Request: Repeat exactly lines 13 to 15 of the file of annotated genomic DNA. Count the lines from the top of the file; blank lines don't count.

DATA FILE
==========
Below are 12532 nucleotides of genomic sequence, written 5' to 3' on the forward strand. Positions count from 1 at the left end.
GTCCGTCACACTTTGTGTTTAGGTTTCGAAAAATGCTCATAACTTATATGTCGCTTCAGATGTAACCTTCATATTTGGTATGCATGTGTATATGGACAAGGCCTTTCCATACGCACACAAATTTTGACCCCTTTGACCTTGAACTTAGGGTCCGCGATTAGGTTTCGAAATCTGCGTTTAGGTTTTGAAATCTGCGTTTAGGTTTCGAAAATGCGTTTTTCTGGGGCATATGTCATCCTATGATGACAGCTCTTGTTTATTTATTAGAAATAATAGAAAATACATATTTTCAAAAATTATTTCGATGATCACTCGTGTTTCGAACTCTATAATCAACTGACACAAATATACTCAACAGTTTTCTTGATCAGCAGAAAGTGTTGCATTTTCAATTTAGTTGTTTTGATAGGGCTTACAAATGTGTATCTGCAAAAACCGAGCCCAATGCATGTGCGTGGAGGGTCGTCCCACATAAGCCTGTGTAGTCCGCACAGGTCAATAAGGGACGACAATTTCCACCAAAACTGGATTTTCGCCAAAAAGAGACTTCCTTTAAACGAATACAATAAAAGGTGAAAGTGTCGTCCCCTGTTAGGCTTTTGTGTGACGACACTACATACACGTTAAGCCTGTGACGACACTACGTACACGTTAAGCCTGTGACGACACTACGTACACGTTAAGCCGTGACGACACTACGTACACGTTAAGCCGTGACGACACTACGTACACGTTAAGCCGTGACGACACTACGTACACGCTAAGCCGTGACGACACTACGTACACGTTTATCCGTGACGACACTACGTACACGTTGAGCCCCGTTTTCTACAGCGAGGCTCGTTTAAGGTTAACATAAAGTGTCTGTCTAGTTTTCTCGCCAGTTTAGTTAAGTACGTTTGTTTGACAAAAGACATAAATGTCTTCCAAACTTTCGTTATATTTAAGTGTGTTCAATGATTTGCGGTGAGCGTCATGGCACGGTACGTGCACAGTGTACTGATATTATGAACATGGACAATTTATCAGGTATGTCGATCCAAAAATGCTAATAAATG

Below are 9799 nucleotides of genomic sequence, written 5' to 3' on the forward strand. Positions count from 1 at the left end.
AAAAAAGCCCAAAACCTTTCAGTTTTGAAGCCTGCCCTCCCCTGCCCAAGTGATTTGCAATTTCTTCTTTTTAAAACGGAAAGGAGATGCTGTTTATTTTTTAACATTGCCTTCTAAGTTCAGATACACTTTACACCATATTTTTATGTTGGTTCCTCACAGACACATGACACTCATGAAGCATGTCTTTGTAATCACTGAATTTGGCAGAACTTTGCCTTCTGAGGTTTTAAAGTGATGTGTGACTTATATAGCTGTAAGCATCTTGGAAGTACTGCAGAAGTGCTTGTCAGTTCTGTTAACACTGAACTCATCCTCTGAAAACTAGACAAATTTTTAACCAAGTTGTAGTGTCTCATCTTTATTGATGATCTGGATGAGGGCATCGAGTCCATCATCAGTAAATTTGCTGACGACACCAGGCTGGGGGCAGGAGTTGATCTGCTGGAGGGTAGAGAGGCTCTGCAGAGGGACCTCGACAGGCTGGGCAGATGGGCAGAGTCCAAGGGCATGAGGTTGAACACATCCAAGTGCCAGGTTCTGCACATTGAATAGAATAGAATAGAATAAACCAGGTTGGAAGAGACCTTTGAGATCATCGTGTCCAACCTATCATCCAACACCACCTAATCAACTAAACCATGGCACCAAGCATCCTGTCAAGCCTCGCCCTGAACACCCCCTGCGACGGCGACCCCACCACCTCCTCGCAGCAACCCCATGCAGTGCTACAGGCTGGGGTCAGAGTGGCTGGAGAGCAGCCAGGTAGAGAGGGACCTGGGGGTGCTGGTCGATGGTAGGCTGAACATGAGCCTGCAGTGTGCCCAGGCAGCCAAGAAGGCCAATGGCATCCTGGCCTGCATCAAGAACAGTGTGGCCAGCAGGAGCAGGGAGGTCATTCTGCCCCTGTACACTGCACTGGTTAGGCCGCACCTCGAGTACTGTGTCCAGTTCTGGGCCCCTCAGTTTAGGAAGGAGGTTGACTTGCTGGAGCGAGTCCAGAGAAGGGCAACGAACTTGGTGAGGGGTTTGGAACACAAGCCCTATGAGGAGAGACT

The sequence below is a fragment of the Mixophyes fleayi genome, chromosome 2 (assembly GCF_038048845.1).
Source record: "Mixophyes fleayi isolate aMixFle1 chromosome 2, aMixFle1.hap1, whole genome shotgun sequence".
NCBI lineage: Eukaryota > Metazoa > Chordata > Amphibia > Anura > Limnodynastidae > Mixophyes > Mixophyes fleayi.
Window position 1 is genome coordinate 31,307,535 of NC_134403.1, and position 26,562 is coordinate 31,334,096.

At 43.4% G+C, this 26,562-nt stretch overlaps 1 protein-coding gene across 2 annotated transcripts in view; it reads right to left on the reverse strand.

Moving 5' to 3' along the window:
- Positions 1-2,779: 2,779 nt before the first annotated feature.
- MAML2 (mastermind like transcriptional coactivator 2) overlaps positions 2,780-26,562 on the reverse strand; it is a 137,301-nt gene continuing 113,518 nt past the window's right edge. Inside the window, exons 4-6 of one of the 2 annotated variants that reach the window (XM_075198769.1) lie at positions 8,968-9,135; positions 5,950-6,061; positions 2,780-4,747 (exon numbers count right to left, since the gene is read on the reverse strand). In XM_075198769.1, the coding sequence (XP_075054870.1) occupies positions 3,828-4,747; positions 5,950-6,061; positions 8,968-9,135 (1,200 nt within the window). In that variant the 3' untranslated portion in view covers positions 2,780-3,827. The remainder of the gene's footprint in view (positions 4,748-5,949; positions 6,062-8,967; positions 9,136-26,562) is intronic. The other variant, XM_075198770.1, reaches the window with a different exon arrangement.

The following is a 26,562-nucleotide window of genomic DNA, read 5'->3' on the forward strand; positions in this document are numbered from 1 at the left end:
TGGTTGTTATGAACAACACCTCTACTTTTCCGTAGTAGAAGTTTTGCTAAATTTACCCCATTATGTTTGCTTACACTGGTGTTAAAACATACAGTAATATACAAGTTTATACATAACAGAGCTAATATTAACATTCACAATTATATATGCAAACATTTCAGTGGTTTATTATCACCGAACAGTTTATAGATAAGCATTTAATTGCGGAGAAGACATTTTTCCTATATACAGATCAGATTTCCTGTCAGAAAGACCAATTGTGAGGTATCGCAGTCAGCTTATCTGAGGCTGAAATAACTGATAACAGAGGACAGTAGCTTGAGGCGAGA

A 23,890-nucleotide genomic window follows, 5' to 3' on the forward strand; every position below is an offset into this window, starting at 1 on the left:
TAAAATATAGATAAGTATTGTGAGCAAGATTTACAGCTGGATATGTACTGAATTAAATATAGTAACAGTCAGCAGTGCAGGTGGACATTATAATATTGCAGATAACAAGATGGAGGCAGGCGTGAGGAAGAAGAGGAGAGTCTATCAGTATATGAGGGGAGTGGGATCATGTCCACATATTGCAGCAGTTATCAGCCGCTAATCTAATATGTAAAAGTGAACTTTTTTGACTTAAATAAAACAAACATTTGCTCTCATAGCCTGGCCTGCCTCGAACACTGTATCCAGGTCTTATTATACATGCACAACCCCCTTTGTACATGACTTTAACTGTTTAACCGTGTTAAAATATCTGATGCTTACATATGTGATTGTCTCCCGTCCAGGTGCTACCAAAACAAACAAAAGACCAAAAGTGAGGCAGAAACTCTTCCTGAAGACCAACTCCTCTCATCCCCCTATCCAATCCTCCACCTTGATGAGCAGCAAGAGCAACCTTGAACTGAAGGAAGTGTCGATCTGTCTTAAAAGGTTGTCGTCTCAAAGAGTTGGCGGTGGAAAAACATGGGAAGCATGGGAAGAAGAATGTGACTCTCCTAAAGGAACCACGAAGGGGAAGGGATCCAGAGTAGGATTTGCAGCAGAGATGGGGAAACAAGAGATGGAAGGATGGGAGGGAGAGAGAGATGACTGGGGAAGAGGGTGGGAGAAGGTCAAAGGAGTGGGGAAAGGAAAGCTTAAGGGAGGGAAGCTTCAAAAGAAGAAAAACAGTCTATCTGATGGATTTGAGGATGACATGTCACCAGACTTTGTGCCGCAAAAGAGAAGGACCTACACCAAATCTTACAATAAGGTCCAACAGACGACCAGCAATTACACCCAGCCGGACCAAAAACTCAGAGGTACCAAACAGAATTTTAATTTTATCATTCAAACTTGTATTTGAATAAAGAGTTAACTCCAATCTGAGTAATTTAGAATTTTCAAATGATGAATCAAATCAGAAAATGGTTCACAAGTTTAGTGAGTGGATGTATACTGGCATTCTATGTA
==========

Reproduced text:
The following is a 26,562-nucleotide window of genomic DNA, read 5'->3' on the forward strand; positions in this document are numbered from 1 at the left end:
TGGTTGTTATGAACAACACCTCTACTTTTCCGTAGTAGAAGTTTTGCTAAATTTACCCCATTATGTTTGCTTACACTGGTGTTAAAACATACAGTAATATACAAGTTTATACATAACAGAGCTAATATTAACATTCACAATTATATATGCAAACATTTCAGTGGTTTATTATCACCGAACAGTTTATAGATAAGCATTTAATTGCGGAGAAGACATTTTTCCTATATACAGATCAGATTTCCTGTCAGAAAGACCAATTGTGAGGTATCGCAGTCAGCTTATCTGAGGCTGAAATAACTGATAACAGAGGACAGTAGCTTGAGGCGAGA

A 23,890-nucleotide genomic window follows, 5' to 3' on the forward strand; every position below is an offset into this window, starting at 1 on the left: